We have choices, however minute, about where we put our focus. For a number of years, I was expert at focusing my attention on my artwork and friends. I could travel a short distance, and submerge myself into another world altogether. As the storms of time marched ever forward, it grew more difficult. The sheer length, the duration of hardship sometimes does that.
In less than two weeks, the American tradition of Thanksgiving will arrive. Where will you be? What blessings will you count?
Send me a note, an email, or comment to tell me of your gratitude. Look for your thoughts in an upcomping post, because I believe that we are - no matter the challenges we face - able to find small blessings every day.
So much magic in such a few short days! Halloween candies have be distributed (or coveted), the carved jack o'lanterns are a little wrinkled, the make-up washed off, and costumes removed. But now comes the final preparation for Dia de los Muertos, Day of the Dead, which appropriately lands on All Souls' Day. This is one time where tradition rules, and luckily, this year the November 2nd date falls on a Saturday. (Sadly, the Oakland Museum in Northern California, decided to hold their Dia de los Muertos party on October 27. <shaking my head> Why not just have it, oh I don't know, on September 16th?)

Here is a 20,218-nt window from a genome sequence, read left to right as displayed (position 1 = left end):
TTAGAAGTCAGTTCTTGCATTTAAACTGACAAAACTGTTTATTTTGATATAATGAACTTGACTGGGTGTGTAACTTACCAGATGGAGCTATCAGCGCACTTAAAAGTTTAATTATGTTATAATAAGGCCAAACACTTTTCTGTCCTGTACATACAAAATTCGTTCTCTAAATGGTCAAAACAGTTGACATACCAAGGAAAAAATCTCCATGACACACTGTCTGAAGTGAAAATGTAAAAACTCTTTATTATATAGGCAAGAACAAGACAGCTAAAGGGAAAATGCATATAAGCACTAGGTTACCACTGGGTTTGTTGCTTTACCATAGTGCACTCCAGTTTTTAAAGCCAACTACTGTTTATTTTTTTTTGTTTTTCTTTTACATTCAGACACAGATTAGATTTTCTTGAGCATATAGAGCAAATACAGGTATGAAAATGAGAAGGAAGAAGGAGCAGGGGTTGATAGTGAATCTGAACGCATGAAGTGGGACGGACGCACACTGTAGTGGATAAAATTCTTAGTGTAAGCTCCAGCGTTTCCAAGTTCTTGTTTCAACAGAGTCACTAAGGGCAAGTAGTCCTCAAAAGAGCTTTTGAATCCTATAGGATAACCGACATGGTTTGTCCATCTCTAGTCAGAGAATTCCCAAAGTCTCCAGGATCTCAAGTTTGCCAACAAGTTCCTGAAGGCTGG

Today, people are putting finishing touches on their altars, planning the makeup for their tribute, or working with their calacas masks and clothing. Dances are practiced, mariachi bands are rehearsing, while candles and marigolds are purchased in great quantities.
The poster, above, is from the events planned for San Francisco's Day of the Dead celebration. You can read about it here.
But that's tomorrow, when we honor all the souls we've lost and love. So, what is November 1's All Saints' Day?
Originally, this was a concoction of the Roman Catholic Church, many sources say. The purpose of the day was to honor the less famous saints who didn't already have their own feast day, and the martyrs. But that was in contrast to the innocents, or the faithful but not beatified- who are honored on the following day, All Souls' Day.
All Saints' Day in our modern world is marked by rituals practiced by members of many congregations. In New Orleans, people gather in local cemeteries and repair, whitewash, and decorate the graves with flowers.
St. Joseph Cemetery, New Orleans
In St. Martinsville, Louisiana, there is a more French flavor to the observations. People there lay wreaths and bouquets on even the most obscure graves; this is followed by a priest's blessing of the graves.
But around the world, All Saints' Day is observed, and much of it looks like Dia de los Muertos. Here, a photo from Croatia, taken by Ivan Klindic.
A sheaf of wheat, a rayed hand of God, and the crown are all symbols of All Saints Day. If you aren't headed for the cemetery to honor the unknown or obscure, or loved ones of your own, you can still portray remembrance with those symbols in your home. Below are some examples of these traditional items.
If you are like most of us, you'll probably hold your observances for November 2, and spend today in preparation. Regardless of what you do, or your intentions, November is a month for gratitude. It seems fitting to spend a moment or two in gratitude for those who are no longer with us, but who touched our lives; to remember that our connections to beings passed are part of us always.
Blessings to you, and today, blessings to all those who've left this world - saints and sinners, the wise and the innocents, humans and other living beings, one and all.